“Close the door,” I heard Toni’s sharp command and watched the guy’s eyes follow as she led the charge, his face indignant to the invasion.
“Mary, ring the police,” came the man’s voice, his eyes snapping to mine as I followed behind.
“Shut the door,” I said, through my heavy breath, trying my best to keep my voice level.
“Close the door,” the woman begged as I passed, her hands grabbing the man’s upper arm as she sunk at the knees.
A chorus of screams lit the air outside and I ran past Toni stopped in the hallway and was peering back, letting her breath settle. I stopped only when I came to the kitchen and ran out of space.
“Close the door,” Toni repeated, her voice even sharper than before. The screams dulled as the door slammed shut, the locks clicking into place and I turned to the back door and the empty mortice lock, noise flashing high as I pulled it open, slamming out the blast of cold air blowing off the rolling fields past the garden.
“Where’s the key?” I shouted, my voice racing away. It was Toni who arrived first, joining my search around the room before heading back through to the hallway. “Toni,” I snapped and she turned, her eyes on my hands gesturing to her waistband at her back. With a sharp nod she untucked her t-shirt to cover the gun.
With keen ears I continued to search the kitchen, pulling open drawers, rooting around for the key while listening to the man’s bluster in the hallway.
“It’s not working,” I heard him say.
“Mobile?” came Toni’s reply.
“Not out here,” he said, his voice growing in volume. The woman, Mary, marched from the hallway projecting her hand out whilst the other clamped firm to the side of her pale, white face. I took the key and turned it in the locked, testing the handle twice before I moved away nodding.
“What was that?” she said with a tremble in her voice as I drew at her side. Her eyes held wide, then dropped while her head twisted, eyebrows lowering. “Are you from the telly?” she said, taking a step back. I gave a shallow nod, no time for the usual smile everyone expected to accompany. “What is that thing?” she said, her voice trembling. Toni arrived at her back just in time, the man following, the couples’s expressions ridiculous in their Christmas finery. I didn’t reply, instead looked to Toni for answers.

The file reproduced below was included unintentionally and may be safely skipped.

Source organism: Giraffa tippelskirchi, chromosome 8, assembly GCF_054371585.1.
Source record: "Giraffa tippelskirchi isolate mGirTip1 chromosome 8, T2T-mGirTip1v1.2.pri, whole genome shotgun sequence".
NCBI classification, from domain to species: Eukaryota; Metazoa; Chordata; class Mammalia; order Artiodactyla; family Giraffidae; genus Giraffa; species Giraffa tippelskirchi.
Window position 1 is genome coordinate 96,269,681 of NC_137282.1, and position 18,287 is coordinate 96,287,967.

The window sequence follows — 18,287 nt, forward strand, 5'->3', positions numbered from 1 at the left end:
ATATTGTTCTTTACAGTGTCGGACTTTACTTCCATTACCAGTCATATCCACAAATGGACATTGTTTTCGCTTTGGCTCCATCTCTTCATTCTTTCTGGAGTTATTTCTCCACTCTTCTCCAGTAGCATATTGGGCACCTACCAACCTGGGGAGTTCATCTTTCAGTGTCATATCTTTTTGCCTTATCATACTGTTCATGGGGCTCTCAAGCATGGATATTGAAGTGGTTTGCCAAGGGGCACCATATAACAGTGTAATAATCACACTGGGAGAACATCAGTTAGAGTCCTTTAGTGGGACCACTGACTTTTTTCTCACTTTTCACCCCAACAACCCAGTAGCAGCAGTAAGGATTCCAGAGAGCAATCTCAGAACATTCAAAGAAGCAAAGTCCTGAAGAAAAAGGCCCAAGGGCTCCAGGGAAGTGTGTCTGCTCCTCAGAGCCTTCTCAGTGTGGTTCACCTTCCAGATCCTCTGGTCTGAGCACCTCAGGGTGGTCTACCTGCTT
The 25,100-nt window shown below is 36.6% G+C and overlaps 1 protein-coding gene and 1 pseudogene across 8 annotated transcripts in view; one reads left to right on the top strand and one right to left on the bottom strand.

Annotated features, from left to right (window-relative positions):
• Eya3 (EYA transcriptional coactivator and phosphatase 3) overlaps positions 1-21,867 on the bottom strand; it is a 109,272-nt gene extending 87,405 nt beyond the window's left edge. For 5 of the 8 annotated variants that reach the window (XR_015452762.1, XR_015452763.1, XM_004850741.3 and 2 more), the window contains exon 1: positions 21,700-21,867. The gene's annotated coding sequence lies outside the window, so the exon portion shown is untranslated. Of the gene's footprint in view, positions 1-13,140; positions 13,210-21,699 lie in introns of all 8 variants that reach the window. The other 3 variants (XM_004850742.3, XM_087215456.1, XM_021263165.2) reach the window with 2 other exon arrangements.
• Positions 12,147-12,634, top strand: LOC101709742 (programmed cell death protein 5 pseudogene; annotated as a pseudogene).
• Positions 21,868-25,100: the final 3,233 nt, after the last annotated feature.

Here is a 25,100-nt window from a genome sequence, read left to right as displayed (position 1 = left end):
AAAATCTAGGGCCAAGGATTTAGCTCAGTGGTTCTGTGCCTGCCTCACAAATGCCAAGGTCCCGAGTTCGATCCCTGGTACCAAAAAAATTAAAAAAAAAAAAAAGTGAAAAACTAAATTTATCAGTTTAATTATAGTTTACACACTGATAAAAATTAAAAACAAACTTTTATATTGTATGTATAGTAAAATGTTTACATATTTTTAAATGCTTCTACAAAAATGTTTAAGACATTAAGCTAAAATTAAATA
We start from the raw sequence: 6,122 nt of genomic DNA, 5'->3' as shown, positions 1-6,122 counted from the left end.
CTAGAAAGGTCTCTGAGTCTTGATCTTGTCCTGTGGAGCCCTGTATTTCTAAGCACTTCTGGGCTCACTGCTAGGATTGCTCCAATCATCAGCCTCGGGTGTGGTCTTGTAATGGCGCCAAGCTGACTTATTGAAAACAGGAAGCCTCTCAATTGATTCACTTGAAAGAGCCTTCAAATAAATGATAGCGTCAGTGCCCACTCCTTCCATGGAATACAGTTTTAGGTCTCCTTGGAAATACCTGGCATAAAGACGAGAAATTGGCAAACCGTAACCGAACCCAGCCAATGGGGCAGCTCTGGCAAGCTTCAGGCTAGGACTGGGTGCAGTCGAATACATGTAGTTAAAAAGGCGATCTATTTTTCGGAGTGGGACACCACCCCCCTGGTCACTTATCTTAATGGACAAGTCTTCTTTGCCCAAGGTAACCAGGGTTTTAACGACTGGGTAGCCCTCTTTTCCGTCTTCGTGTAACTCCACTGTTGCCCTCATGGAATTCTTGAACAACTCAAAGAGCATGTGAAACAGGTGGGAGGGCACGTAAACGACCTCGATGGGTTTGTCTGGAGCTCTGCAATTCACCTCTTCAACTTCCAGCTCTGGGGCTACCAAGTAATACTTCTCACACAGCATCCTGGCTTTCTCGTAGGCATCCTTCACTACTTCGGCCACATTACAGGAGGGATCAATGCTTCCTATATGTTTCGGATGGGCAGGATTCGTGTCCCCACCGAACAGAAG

The man was next to ask the same unanswered question, but Toni left at his shoulder and I followed her into the living room, the room decked out in ridiculous decorations, a great tree blocking the view through the front window, the lights on to compensate. I caught sight of the TV news, my friend of two years dressed casual, wrapped in a warm woolen coat with his back to frost covered parked cars, the millennium wheel in the background as his did the stock piece, giving out advice for the night’s celebrations. Not once in those few moments did a body cross the screen with his hands raised, a fractured jaw hanging wide. The story was still mine, for now.
Toni shot past me as I watched, the man making noises of complaint, following her up the stairs, his tone changing halfway up as he stopped.
“What’s that?” he said, the words tailing off. “Mary, no don’t,” he said to her following. “Lock yourself in the downstairs toilet.”
“What?” was her only reply and they moved swiftly out of my way as I bounded up the stairs to catch up with Toni in what appeared to be the master bedroom. My eyes soon turned away from the chintz dark velvet wallpaper, dark gaudy flowers on a light background, then from the black silk sheets, my corner-mouth smile dropping as I stared into the distance and the top of the van right where I’d left it.
Toni swept the net curtains aside I joined her, leaving the window open, letting the wind rush over us. We weren’t cold, it was the last thing on our minds, our focus all on the differences in the scene before us. The fallen runner was still down, her bright orange top split in half with great round wounds to the back, welts of skin ripped off, the white of her spine and ribs exposed, great chunks of flesh no longer where they should have been. I followed the dark marks to the road, the red and white of the skin left laying on the hard ground surrounded in oily puddles, what looked like pink kidneys discarded on the creature’s journey to the house only a few doors down, the only one where the door remained open.
“Now,” Toni said with a sharp twist in my direction. I replied wide eyed. “The van,” she said. “We can make it.” My heart raced even harder, breath pulling in shallow breaths.
“We’re saved,” said the man, joining us at the window as we turned away, but twisted back at his words, Mary pushing past to get a look. Forcing my way back to the view, I followed their overjoyed faces along the road to the scatter of soldiers heading down from the church. My heart sank and I gave a heavy breath when I saw their slow, slack jawed movement, my eyes catching people running from their houses, arms open in the soldier’s direction.
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Reading out of sequence, here’s the rest of Season Two.
Not read Season One? Here it is.